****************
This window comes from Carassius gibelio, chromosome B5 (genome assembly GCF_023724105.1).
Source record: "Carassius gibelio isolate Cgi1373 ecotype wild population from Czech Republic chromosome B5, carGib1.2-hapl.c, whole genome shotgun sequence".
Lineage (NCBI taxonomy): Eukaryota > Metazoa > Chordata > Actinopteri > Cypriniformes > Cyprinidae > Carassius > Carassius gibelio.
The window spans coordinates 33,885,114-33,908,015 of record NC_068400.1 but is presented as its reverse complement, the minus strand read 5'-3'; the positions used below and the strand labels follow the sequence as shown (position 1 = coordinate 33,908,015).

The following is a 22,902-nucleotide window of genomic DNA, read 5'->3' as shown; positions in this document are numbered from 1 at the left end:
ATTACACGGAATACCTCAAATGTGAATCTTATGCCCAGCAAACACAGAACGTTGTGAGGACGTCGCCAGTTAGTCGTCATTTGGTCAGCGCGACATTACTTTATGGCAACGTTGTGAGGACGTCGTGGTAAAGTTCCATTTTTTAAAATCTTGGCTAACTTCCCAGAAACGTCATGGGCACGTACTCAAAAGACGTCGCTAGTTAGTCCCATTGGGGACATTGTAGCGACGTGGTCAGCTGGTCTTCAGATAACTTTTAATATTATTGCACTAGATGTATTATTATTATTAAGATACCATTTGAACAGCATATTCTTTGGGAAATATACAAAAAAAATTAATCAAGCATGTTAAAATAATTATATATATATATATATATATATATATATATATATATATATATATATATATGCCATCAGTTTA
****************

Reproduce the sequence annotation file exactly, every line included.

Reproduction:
This window comes from Carassius gibelio, chromosome B5 (genome assembly GCF_023724105.1).
Source record: "Carassius gibelio isolate Cgi1373 ecotype wild population from Czech Republic chromosome B5, carGib1.2-hapl.c, whole genome shotgun sequence".
Lineage (NCBI taxonomy): Eukaryota > Metazoa > Chordata > Actinopteri > Cypriniformes > Cyprinidae > Carassius > Carassius gibelio.
The window spans coordinates 33,885,114-33,908,015 of record NC_068400.1 but is presented as its reverse complement, the minus strand read 5'-3'; the positions used below and the strand labels follow the sequence as shown (position 1 = coordinate 33,908,015).

The following is a 22,902-nucleotide window of genomic DNA, read 5'->3' as shown; positions in this document are numbered from 1 at the left end:
ATTACACGGAATACCTCAAATGTGAATCTTATGCCCAGCAAACACAGAACGTTGTGAGGACGTCGCCAGTTAGTCGTCATTTGGTCAGCGCGACATTACTTTATGGCAACGTTGTGAGGACGTCGTGGTAAAGTTCCATTTTTTAAAATCTTGGCTAACTTCCCAGAAACGTCATGGGCACGTACTCAAAAGACGTCGCTAGTTAGTCCCATTGGGGACATTGTAGCGACGTGGTCAGCTGGTCTTCAGATAACTTTTAATATTATTGCACTAGATGTATTATTATTATTAAGATACCATTTGAACAGCATATTCTTTGGGAAATATACAAAAAAAATTAATCAAGCATGTTAAAATAATTATATATATATATATATATATATATATATATATATATATATATATATATATGCCATCAGTTTA